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Fighting the sickness PDF Print
Sunday, 30 November 2014
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Fighting the sickness
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‘I'm thinking we'll get some rain, m'lord', said Odo while scratching his straggly beard.

‘Let us pray you are wrong', Galadum replied. Their hope for clear skies had little to do with what the raindrops would do to them, but more about what it would do to the muddy ground. It was already hard for the few remaining able workers to dig the mass graves; too much rain would make it next to impossible.


The young lord shuddered, momentarily overcome by the sheer amount of pain and grief he had endured in so short a time. While the dukedom was cursed with new diseases every year, unleashed upon the people by jealous monsters, sorcerers and spirits who wanted to corrupt the beauty of Brionne, it had still come as a surprise to him. Both his mother and his nursemaid had always told him how Givry had been blessed by the gods, that the idyllic village would never be touched by plague. Now he was left all alone, the last of an illustrious line of noblemen that stretched back centuries, the fiefdom transformed into a unwashed den of infection.


It took a few moments for Galadum to compose himself. As he did, he quickly glanced from side to side. Either no one had noticed his brief lapse, or they had chosen not to notice. He resolved to do better in the future. As his father was...had been wont to tell, a noble lord has to lead by example. He could not expect his subjects to do their work while he was somewhere crying in a corner. Especially not when so many had lost as much if not more than him.

‘Do you think the abbess was delayed, Odo?', he enquired.

His aide shook his head. ‘She isn't the sort to be kept waiting, m'lord. ‘Sides, it looks as if there are fewer bodies waiting to be buried every day. ‘Nother week, maybe two, and this will've passed.'

The slight smile on Galadum's face told the world about how much the young nobleman believed that. Then again, neither of them were the expert here. He would ask the abbess Agnes once she was here. She and her sect of nuns of Shallya had treated plagues great and small for decades, travelling from place to place heedless of contamination or death. If the abbess did not know the answer, she would at least be capable of an educated guess.


As if she had heard them talking about her - which considering how quickly she noticed it when people were twiddling their thumbs wouldn't surprise Galadum in the slightest - the abbess of Shallya walked into the street. Everyone, even Noel, the priest of Morr, gave her a wide berth in order to avoid her displeasure. If Odo had been the organizer of their efforts of combating the plague, she was the motivator. Her sermons had, through an interesting mixture of praising and bullying, spurred the people to do even more than they did before to help their brethren. It had been at her coaxing that Galadum had opened Givry for all the peasants, the idea being that with superior housing the infected could receive a more humane and effective treatment, and the still-healthy could better stave off the plague. It was a rather pointless act, since the low-born had all but overrun the village already, but she had insisted on his official permission and he had been too terrified of her to deny it.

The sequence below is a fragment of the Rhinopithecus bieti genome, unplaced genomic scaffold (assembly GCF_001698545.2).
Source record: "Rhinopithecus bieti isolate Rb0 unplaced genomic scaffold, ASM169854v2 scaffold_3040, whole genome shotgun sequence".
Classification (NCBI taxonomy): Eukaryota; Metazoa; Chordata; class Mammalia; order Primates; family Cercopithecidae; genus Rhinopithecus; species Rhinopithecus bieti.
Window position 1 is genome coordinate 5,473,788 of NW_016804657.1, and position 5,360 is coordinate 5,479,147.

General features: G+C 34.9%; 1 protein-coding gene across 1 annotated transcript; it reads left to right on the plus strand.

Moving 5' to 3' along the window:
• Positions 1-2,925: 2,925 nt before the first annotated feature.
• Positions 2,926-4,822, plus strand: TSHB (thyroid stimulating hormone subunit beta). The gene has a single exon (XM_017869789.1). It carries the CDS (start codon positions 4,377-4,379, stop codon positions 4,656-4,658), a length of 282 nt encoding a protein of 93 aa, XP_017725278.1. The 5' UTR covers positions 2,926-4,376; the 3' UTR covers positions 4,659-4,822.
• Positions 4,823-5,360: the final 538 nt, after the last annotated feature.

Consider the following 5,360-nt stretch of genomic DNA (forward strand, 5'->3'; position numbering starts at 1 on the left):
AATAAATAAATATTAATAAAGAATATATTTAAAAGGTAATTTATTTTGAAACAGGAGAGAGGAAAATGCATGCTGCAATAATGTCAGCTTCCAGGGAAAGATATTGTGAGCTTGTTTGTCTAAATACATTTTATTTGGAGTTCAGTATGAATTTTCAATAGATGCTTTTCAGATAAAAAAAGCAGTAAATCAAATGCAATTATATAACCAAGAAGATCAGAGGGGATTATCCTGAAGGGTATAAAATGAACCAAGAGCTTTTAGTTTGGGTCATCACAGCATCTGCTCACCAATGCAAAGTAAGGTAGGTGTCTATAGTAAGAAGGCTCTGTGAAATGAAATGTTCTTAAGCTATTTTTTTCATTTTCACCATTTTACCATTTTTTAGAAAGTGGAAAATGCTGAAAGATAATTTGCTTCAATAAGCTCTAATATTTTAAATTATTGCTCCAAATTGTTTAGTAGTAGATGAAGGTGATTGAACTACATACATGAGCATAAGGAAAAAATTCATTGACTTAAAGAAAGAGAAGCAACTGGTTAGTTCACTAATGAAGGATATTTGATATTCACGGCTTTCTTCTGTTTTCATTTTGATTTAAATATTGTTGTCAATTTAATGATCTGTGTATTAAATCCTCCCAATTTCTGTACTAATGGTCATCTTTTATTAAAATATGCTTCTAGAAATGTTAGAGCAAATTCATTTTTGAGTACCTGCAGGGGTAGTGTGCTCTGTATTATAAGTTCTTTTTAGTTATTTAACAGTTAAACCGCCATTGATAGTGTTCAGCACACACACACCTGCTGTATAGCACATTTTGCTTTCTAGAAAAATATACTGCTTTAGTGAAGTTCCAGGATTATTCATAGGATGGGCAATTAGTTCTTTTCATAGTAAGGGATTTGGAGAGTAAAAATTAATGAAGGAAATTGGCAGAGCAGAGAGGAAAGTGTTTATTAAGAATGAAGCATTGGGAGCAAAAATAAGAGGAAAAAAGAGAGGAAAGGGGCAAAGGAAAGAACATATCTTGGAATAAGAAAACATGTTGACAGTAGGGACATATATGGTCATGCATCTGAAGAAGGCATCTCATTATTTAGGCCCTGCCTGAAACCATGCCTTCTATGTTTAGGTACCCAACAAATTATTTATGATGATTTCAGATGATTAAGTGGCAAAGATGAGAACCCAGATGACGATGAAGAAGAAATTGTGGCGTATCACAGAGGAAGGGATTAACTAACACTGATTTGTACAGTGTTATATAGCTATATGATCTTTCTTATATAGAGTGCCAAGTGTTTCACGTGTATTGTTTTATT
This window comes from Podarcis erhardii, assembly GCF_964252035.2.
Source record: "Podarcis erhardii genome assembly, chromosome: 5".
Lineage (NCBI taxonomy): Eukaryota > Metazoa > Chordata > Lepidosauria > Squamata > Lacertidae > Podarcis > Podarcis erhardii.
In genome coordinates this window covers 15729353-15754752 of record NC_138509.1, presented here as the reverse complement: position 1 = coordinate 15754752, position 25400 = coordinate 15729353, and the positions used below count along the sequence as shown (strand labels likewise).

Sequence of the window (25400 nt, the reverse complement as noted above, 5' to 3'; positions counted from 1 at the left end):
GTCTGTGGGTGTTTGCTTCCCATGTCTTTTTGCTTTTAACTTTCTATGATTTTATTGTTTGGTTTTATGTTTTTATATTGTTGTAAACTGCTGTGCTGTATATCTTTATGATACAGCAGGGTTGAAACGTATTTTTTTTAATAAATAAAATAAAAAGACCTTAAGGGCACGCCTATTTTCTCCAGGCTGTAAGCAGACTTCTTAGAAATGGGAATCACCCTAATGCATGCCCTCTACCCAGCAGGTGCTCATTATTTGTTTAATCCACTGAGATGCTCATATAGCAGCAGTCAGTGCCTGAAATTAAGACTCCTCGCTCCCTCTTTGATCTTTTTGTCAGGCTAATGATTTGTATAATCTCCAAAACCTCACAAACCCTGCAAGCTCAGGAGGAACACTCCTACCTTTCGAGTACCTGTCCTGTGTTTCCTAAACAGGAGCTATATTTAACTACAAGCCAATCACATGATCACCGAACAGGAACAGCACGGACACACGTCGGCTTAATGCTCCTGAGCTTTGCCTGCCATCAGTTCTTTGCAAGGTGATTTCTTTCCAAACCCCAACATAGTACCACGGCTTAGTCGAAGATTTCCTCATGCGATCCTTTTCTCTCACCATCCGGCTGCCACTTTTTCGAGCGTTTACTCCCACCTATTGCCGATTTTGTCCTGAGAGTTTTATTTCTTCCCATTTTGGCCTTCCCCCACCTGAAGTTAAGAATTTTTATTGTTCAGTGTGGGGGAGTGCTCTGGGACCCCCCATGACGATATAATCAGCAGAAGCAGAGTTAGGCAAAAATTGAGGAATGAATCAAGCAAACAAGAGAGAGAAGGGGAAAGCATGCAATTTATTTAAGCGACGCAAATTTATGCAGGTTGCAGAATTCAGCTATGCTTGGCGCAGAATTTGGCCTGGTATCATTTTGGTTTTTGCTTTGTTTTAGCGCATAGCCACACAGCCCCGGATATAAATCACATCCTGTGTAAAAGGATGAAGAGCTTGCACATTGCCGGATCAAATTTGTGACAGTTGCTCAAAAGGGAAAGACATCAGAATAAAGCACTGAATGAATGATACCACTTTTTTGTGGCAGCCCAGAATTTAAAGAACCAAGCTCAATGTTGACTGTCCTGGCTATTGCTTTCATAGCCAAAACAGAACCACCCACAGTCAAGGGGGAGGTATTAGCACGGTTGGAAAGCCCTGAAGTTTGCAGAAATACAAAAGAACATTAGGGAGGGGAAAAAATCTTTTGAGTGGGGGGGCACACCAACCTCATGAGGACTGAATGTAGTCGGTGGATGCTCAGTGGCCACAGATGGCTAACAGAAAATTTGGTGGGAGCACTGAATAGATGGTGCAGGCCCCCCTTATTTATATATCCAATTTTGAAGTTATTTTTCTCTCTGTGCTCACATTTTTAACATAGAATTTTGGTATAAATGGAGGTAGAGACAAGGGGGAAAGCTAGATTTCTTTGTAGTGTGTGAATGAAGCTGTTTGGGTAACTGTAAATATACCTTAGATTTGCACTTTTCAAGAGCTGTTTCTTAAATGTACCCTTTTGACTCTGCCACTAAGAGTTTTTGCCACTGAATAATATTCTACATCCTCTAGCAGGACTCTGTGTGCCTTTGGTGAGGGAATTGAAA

‘You have my thanks for your quick arrival, mother superior', he said as she came up to them.

‘Would you kindly dispense with the damn pleasantries, Galadum', she replied in her usual gruff manner. ‘I have other places to be and people to treat.'


He inwardly cursed her course manners, and found it vaguely resentful that a supposedly beneficent abbess of the goddess of mercy could do and say as she pleased while a demanding yet respectful worker like Odo was insulted at every turn. Now however was not the time to reprimand her. It was time for the magnificent speech he had prepared for this very occasion. ‘Yonder we can see how father Noel and his dutiful charges have to haul another cartload of the dearly departed to a nameless pit on the village outskirts. As each day the cart is filled to the brim with bodies, I find that my conscience grows ever heavier. My grandfather -‘

‘Get on with it!', she interrupted with visible anger.

‘I wish for your blessing', he blurted out, hoping to avoid her tongue lashing.

Her demeanor changed in an instant from angry to worried. ‘Have you taken ill? Do you have a fever, or the urge to scratch yourselves anywhere on your body?'

‘I do not have the Blazing Pox', he hurriedly assured her. ‘It's just that aside from father Noel you are the only priest remaining in Givry. Well, there are the other priests, initiates and laypeople in your sect I suppose, but the point is that you are the ranking authority when it comes to the will of the gods, and I wish for their blessing to aid me in my quest.'

Her eyes narrowed with suspicion. ‘What is this nonsense about a quest?'

Galadum blinked a few times, confused at her response. ‘The quest to find the miscreants who unleashed this plague upon our fair village, of course. I cannot really think of a more noble cause. Furthermore, while a traditional errantry tour for me is out of the question now, I cannot become the count of Givry without some kind of test of my prowess. That is what makes the nobility of Bretonnia truly noble; that we rule our people not just because it is our birthright, but that each generation we prove our right to rule.'

Last Updated ( Wednesday, 28 January 2015 )
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